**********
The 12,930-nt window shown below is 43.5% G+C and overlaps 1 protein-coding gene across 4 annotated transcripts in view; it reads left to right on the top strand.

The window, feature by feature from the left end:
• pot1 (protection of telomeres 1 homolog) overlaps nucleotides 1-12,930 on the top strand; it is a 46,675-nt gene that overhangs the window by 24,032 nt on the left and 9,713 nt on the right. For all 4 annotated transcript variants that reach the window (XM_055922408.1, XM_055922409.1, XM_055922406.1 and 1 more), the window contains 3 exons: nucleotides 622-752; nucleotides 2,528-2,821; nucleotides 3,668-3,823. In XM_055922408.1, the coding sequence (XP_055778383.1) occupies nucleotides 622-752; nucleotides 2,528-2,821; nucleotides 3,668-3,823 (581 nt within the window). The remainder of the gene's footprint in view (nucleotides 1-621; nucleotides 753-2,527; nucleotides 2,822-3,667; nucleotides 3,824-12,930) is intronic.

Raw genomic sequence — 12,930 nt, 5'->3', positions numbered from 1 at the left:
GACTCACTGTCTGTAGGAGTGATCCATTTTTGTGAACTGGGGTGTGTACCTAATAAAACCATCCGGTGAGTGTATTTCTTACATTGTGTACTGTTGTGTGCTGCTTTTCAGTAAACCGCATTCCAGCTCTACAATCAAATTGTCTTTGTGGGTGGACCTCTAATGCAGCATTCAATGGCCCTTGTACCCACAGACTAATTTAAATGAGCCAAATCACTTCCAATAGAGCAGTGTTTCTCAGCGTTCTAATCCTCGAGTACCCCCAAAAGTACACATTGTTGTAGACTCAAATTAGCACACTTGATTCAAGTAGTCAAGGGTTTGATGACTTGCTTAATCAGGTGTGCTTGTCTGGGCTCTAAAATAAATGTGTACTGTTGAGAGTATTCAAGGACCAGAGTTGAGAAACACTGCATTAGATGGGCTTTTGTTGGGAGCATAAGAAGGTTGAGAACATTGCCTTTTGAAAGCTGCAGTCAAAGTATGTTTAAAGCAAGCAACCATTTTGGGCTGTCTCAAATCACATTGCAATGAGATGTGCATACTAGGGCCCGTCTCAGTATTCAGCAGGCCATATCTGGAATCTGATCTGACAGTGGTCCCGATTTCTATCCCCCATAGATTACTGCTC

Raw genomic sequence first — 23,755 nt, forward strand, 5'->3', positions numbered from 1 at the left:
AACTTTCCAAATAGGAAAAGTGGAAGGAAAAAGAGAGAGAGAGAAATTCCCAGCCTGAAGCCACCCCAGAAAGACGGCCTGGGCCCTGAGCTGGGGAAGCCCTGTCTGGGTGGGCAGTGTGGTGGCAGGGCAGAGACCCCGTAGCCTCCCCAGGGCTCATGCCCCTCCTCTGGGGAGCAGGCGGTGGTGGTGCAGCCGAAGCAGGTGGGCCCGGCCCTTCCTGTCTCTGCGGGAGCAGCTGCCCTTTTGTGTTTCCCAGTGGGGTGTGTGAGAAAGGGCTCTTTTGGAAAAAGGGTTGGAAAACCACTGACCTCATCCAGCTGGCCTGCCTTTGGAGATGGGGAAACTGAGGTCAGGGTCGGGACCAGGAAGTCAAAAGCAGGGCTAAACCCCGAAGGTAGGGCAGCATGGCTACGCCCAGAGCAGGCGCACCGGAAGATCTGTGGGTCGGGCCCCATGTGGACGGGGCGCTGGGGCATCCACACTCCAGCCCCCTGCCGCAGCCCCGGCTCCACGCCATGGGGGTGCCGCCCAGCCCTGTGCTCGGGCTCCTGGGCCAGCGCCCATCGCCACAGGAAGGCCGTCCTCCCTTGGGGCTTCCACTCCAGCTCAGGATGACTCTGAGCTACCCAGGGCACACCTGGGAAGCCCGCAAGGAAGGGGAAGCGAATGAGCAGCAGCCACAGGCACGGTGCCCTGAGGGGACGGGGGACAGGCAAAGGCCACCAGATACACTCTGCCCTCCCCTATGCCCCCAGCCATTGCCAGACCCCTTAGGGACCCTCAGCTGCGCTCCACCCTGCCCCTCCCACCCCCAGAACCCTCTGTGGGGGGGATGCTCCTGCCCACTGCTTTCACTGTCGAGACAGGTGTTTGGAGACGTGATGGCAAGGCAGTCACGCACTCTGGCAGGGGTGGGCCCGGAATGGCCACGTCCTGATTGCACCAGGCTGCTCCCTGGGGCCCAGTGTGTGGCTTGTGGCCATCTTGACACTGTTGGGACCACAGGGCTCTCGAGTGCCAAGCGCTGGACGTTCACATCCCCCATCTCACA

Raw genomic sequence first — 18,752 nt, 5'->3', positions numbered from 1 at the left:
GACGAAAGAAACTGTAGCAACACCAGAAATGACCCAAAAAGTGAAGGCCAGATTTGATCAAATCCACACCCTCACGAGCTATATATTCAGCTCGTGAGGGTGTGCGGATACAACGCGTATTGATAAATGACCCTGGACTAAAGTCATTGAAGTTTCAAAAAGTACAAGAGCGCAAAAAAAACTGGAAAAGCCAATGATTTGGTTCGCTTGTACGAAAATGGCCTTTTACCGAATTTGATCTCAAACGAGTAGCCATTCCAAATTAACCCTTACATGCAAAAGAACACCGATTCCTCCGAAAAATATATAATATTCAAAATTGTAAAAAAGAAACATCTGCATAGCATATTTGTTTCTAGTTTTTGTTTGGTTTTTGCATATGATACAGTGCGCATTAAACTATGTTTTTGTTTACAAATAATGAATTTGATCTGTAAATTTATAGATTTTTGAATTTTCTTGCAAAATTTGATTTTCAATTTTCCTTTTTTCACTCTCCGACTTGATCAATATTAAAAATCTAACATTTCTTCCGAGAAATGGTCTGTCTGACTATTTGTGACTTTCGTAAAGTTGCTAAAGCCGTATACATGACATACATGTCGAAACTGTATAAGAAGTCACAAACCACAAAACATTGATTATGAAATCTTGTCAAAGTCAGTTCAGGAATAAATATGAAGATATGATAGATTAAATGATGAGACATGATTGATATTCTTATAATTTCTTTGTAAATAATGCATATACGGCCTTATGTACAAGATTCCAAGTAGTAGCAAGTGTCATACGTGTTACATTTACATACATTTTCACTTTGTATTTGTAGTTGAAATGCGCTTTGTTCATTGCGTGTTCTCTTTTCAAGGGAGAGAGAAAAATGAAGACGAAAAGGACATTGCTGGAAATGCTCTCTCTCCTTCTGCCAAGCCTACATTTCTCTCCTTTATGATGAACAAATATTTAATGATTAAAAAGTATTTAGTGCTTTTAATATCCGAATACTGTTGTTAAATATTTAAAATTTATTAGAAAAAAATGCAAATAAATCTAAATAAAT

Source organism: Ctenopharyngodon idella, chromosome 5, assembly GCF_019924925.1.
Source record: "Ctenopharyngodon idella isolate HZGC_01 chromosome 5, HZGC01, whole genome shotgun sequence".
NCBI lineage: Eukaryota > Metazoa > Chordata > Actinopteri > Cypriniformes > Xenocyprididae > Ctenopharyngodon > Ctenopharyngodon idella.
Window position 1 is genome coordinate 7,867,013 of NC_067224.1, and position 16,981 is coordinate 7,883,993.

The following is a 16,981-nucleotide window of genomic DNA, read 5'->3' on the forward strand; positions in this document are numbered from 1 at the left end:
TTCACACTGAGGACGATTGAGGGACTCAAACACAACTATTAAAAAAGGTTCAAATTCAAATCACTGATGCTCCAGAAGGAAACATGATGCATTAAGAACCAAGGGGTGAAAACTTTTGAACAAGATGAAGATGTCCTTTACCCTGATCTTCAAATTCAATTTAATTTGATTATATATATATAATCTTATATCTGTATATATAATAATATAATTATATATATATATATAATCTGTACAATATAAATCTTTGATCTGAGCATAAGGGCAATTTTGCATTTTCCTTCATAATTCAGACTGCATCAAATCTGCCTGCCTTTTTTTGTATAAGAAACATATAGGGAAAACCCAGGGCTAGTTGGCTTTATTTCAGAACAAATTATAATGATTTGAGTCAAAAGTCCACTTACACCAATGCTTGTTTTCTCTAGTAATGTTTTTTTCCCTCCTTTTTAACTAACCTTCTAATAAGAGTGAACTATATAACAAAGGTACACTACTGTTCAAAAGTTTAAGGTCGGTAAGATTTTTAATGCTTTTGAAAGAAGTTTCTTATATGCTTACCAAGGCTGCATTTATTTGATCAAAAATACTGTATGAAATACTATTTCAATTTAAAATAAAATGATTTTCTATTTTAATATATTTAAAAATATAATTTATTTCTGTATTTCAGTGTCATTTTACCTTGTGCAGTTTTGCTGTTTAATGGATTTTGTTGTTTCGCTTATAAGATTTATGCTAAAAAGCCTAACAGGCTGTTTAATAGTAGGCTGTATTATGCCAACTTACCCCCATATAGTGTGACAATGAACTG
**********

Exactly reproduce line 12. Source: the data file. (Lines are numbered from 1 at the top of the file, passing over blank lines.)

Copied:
NCBI lineage: Eukaryota > Metazoa > Chordata > Actinopteri > Cypriniformes > Xenocyprididae > Ctenopharyngodon > Ctenopharyngodon idella.